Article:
Deciphering Ancient Minds

Deciphering Ancient Minds

The Mystery of San Bushman Rock Art

  1. David Lewis-Williams
  2. Sam Challis
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  • ISBN 9780500051696
  • 23.40 x 15.60 cm
  • Hardback
  • 224pp
  • 98 Illustrations, 29 in colour
  • First published 2011
‘A marvellous book: scholarly, but wonderfully readable too.’ – Alan Barnard, University of Edinburgh
‘Lewis-Williams and Challis’s writing is direct and clear … their scientific analysis is illuminated by sympathetic intuition’ – The Independent
‘A fascinating book about a fascinating topic’ – The Contemporary Review
'An elegantly written work ... a fascinating volume' - The Historical Association
‘Fascinating, readable and beautifully illustrated’ – British Museum Magazine

How did ancient peoples – those living before written records – think?

This intriguing book demonstrates that the ‘prehistoric’ mind was as complex and sophisticated as our own.

Researchers over the years have believed their modes of thought fundamentally different from ours. Along with the Aborigines of Australia, the San people of southern Africa – among the last hunter-gatherers on Earth – were viewed either as irrational fantasists or childlike, spiritual conservationists.

New research has overturned these misconceptions. Here, the great authority David Lewis-Williams and his colleague Sam Challis reveal how the rock paintings and engravings can be made to yield insights into San beliefs and ways of thought.

Comprehensive transcriptions, made in the nineteenth century, exist of interviews with San people who were shown copies of the art and gave their interpretations of them. Using these and the analogy of the Rosetta Stone with its parallel texts, the authors move between the rock art and the San texts, teasing out the subtle meanings behind them both. The picture that emerges is very different from past analysis: this art is not a naïve narrative of daily life but rather is imbued with power and religious depth.

‘The Bushman rock art of southern Africa is one of the great arts of the world. In this new, stunningly illustrated book, David Lewis-Williams and Sam Challis demonstrate the richness of the beliefs that informed its production and the richness of the historical and archaeological scholarship that now allows it to be understood…. This is at once an outstanding introduction to Bushman rock art and powerful testimony to the sophistication of its makers.’– Peter Mitchell, University of Oxford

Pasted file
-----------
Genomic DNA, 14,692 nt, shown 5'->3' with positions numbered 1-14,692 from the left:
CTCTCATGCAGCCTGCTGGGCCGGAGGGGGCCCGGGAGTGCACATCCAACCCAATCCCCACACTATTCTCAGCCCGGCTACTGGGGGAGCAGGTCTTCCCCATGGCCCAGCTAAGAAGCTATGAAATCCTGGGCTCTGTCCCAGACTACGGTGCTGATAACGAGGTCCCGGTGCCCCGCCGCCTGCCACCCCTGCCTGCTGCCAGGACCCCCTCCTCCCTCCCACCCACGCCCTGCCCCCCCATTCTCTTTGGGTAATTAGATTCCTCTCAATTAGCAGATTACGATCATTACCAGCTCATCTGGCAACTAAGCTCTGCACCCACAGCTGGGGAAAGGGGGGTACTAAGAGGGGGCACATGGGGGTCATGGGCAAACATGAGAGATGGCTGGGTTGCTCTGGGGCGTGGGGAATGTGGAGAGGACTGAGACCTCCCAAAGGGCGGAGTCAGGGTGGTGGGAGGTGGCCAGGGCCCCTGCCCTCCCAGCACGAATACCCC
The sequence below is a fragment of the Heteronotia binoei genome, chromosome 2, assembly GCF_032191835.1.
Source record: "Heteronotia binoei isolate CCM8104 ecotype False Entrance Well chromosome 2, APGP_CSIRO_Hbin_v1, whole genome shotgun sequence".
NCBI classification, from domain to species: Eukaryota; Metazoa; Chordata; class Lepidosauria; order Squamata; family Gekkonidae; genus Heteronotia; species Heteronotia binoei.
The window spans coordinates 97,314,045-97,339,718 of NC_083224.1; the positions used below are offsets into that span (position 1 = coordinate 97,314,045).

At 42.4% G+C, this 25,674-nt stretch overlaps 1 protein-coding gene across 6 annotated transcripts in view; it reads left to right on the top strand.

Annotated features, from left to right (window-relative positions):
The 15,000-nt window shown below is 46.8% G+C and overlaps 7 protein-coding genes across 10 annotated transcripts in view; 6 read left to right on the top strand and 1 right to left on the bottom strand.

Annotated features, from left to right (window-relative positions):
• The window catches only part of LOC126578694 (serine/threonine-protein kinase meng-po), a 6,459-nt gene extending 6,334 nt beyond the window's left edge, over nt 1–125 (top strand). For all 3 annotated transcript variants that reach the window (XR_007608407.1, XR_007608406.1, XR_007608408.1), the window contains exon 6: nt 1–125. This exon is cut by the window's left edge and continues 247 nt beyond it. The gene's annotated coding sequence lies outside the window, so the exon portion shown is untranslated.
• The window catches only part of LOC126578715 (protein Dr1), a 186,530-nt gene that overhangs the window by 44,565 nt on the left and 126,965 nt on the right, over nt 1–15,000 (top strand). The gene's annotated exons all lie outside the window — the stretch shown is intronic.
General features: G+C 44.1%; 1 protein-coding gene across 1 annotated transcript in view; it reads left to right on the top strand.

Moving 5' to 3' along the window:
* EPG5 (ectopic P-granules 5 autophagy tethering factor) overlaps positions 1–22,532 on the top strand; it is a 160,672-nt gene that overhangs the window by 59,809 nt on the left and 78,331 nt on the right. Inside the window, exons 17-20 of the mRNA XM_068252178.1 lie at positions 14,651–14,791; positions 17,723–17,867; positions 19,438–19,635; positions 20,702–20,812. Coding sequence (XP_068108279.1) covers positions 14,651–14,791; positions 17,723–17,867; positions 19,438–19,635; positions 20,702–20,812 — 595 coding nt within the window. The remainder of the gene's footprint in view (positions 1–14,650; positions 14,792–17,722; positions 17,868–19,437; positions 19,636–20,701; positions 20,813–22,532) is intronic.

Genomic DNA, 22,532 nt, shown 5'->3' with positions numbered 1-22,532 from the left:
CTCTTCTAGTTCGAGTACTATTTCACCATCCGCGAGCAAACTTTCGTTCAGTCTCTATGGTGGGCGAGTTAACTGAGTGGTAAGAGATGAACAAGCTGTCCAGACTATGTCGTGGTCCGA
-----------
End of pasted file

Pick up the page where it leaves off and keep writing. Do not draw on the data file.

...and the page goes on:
‘Reveals the extraordinary complexity of San imagination and the harsh but beautiful landscapes they inhabited. Weaving together a lifetime’s study of paintings made by the San with accounts of their lives left by early European explorers and anthropologists, Deciphering Ancient Minds is a tour de force.’– Graeme Barker, University of Cambridge

See a video of the author talking about his book 'Conceiving God) in our Authors section

David Lewis-Williams is Professor Emeritus and Senior Mentor in the Rock Art Research Institute, University of the Witwatersrand. He is world-renowned for his lifetime’s work on ancient rock art. His many books include The Mind in the Cave: Consciousness and the Origins of Art, which was awarded the James Henry Breasted Prize by the American Historical Association, Believing and Seeing: Symbolic Meanings in the Southern San Rock Paintings and, with Jean Clottes, The Shamans of Prehistory: Trance and Magic in the Painted Caves.

Sam Challis is a rock art specialist at the Rock Art Research Institute, lecturing for the Department of Archaeology, University of the Witwatersrand. He has a doctorate from Oxford University examining the impact of the horse on hunter-gatherers and on their rock art in southern Africa. He has also undertaken expeditions to find and publish Saharan rock art.


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Also of interest
Conceiving God: The Cognitive Origin and Evolution of Religion by David Lewis-Williams
The Mind in the Cave: Consciousness and the Origins of Art by David Lewis-Williams
Inside the Neolithic Mind: Consciousness, Cosmos and the Realm of the Gods
    by David Lewis-Williams and David Pearce

The Splendour of Lascaux: Rediscovering the Greatest Treasure of Prehistoric Art